President Obama called on a crowd at Temple University's Liacouras Center on Sunday night to elect Democrat Tom Wolf governor Tuesday, casting the election as a choice between failed trickle-down economics and shared prosperity based on a strong middle class.

"The biggest corporations, they don't need another champion. The wealthiest Americans don't need another champion, they're doing just fine," Obama said.

But the hardworking single mother and the first-generation college student need a champion like Wolf, the president said, "somebody who understands that opportunity for all is what America's all about, opportunity for all is what Pennsylvania's all about."

In what may be his last midterm political rally while still in office, Obama sought to stoke voter turnout in the Democratic stronghold of Philadelphia two days before polls open. With his own poll numbers sagging, Obama was not invited to stump for fellow Democrats in some states this year.

But he has campaigned for his party's gubernatorial candidates in Connecticut, Illinois, Maine, and Michigan, as well as in Pennsylvania.

Wolf, a millionaire first-time candidate who ran his family's building-supplies business for more than 25 years, is seeking to unseat Republican Gov. Corbett.

Corbett, a former state attorney general and federal prosecutor, has struggled with low approval ratings throughout his term and is trailing in the polls.

He has been hurt especially by cuts he made in funding for public schools in 2011 to balance the state budget, even as he also lowered business taxes and resisted calls to tax natural gas produced in the state.

Republicans were just as happy as Wolf was to have Obama visit. In recent days, Corbett began running a TV ad portraying Wolf as a clone of a president who is deeply unpopular in most of the state, if not in Philadelphia.

Overall, 32 percent of Pennsylvania voters believe Obama is doing an excellent or good job, according to a Franklin and Marshall College poll last week.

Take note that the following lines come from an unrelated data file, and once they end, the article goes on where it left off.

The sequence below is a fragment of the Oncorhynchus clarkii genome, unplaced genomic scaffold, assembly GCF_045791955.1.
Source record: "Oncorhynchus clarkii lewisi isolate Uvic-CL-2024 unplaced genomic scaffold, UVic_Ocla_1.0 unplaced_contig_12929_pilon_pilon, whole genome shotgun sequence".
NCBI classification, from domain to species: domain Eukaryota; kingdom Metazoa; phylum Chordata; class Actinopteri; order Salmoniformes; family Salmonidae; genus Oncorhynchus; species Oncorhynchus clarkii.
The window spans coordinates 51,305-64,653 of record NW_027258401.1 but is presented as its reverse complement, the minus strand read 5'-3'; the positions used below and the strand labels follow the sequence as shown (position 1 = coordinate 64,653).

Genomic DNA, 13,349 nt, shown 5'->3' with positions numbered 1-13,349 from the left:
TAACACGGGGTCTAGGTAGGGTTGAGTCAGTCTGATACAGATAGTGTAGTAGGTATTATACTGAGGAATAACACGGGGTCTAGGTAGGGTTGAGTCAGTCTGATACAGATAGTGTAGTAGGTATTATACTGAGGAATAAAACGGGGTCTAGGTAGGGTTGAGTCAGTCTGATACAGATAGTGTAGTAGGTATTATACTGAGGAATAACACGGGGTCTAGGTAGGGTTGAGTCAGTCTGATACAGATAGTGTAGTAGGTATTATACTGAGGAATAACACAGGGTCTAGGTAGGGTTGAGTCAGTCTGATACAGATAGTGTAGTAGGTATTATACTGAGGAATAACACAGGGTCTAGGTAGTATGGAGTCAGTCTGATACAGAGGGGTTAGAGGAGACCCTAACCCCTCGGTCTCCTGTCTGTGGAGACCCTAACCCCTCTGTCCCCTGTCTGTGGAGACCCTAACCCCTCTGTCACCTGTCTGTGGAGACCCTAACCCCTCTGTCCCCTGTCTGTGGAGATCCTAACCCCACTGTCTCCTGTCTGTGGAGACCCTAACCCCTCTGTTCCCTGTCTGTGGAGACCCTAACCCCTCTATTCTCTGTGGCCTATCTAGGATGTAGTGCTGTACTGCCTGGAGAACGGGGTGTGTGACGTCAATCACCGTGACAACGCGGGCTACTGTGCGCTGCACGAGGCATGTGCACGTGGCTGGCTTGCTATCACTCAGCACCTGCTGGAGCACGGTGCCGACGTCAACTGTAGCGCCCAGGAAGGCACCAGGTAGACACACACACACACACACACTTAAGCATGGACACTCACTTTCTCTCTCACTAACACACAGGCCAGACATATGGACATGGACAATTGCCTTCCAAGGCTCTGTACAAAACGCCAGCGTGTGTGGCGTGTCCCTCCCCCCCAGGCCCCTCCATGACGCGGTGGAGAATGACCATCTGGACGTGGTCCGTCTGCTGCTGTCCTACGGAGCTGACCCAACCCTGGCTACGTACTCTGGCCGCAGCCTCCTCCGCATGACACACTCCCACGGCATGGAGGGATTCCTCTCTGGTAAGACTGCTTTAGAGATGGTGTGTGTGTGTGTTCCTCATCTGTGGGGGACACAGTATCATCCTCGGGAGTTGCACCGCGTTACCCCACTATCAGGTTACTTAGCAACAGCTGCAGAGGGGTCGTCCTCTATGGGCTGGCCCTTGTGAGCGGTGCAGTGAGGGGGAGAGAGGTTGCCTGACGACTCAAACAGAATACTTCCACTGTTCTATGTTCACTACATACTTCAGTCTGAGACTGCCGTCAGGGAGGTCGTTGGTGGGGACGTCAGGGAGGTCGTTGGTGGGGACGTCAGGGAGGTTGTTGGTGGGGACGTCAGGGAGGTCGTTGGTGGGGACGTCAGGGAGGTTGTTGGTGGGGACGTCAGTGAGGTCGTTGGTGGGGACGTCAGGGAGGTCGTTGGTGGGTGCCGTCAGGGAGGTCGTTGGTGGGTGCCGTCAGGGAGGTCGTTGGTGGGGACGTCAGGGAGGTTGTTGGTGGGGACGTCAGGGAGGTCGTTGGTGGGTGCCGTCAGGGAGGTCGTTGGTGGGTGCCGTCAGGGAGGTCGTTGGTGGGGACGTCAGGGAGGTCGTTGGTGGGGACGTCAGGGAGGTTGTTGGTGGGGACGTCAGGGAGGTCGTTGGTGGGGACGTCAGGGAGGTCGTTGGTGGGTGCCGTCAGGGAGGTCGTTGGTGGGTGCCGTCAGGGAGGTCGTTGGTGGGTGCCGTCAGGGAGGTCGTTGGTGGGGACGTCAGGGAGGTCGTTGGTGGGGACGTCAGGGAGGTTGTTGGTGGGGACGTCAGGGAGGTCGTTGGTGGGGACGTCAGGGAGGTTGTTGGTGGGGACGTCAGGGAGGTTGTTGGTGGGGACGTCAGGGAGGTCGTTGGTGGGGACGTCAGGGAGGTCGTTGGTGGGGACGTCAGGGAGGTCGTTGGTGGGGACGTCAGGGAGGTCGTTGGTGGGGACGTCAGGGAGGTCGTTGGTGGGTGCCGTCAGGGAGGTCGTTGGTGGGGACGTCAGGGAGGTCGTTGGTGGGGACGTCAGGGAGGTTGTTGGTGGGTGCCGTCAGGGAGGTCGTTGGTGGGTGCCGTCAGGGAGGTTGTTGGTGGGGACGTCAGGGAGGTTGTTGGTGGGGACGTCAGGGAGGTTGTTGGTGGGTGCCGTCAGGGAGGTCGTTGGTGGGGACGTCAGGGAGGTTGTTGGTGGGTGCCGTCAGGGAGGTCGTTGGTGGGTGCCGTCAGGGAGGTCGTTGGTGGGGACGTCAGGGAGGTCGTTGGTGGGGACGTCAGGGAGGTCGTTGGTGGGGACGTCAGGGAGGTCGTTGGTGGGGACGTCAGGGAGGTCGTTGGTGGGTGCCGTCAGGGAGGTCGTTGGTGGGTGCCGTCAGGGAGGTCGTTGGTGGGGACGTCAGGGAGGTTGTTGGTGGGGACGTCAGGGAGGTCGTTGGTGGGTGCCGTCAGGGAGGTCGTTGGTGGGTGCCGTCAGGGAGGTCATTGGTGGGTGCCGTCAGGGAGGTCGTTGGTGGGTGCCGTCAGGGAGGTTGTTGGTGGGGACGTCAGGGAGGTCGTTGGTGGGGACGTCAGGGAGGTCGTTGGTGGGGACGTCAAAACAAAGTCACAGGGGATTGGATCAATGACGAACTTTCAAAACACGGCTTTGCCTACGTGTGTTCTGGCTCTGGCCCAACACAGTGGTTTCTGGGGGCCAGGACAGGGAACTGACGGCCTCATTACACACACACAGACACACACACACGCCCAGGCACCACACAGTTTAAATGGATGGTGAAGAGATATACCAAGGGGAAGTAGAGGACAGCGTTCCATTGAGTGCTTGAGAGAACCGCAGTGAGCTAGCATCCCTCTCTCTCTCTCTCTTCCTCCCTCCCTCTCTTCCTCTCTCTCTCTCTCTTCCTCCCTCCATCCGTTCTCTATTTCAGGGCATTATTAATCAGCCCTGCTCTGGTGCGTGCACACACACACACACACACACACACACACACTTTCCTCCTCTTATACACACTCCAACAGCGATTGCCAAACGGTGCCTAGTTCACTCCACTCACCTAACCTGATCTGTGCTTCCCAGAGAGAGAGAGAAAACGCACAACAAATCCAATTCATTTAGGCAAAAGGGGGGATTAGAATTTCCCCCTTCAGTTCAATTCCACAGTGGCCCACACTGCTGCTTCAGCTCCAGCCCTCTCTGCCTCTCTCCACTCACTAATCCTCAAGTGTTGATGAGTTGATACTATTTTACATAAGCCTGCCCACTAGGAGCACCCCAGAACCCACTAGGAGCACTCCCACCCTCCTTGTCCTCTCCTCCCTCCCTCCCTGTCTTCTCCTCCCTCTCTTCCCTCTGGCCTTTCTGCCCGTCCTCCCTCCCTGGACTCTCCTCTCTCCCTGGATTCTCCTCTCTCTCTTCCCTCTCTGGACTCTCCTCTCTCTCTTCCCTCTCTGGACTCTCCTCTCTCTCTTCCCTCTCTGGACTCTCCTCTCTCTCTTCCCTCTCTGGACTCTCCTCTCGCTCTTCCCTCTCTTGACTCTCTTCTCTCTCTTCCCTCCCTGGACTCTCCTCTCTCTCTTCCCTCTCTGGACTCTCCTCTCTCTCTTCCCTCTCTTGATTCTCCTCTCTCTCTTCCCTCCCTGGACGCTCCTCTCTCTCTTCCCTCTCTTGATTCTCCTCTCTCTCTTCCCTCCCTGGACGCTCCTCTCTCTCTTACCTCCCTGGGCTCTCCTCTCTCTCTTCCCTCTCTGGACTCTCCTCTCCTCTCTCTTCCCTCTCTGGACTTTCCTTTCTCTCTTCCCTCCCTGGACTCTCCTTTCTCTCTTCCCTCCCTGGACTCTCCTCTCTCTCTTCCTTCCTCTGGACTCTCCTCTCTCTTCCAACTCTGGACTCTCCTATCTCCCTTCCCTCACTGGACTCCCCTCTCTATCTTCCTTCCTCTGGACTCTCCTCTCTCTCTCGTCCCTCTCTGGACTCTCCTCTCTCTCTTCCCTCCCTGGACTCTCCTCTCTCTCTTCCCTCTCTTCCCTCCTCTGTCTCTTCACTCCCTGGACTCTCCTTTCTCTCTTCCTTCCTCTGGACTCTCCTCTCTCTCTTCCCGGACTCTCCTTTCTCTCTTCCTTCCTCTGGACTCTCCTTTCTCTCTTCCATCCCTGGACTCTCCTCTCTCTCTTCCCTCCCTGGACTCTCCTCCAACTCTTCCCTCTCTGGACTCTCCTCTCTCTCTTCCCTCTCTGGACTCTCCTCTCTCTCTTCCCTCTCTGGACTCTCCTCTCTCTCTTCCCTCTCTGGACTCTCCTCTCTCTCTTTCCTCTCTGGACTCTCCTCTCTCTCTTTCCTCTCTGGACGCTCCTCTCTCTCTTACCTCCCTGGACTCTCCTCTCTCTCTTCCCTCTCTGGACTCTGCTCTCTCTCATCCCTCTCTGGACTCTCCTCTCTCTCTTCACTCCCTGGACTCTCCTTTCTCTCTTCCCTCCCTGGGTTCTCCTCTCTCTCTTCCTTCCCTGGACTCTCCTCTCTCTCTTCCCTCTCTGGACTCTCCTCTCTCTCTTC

That number was an order of magnitude higher in the city, however, at 51 percent, the poll found.

Obama had jetted in on Air Force One but flew home Sunday night on an official backup plane - the primary aircraft had a "minor mechanical problem" with a wing flap, the White House said in a statement.

The backup jet arrived safely.

On a night when an appearance by Gov. Christie on behalf of Corbett's campaign drew an audience of about 500 in Bucks County, the crowd that came to hear Obama in Temple's basketball arena was estimated at 5,500.

They ran the gamut - young, old, African American, white. Many wore shirts emblazoned with the names of labor unions, several of which are strongly supporting Wolf.

Speaking for 20 minutes, the president praised Wolf's support for raising the minimum wage, ensuring women get equal pay for equal work, expanding access to college, and investing in public schools.

But it all boiled down to one simple message, spelled out in 10-foot high letters held up in the crowd: V-O-T-E.

"Vote! Vote! Vote! Vote!" Obama said. The crowd shouted the word back at him.

Noting that the people in the audience were already convinced of the importance of going to the polls on Tuesday, he implored them also to make phone calls, knock on doors, and "grab the people you know."

Don't give in to fashionable cynicism, the president said.

"Cynicism is sometimes passed off as wisdom. There's nothing wise about it," Obama said. "Cynicism didn't put a man on the moon. Cynicism never started a business, or cured a disease, or fueled a young mind. Cynicism is a choice. And hope is a better choice."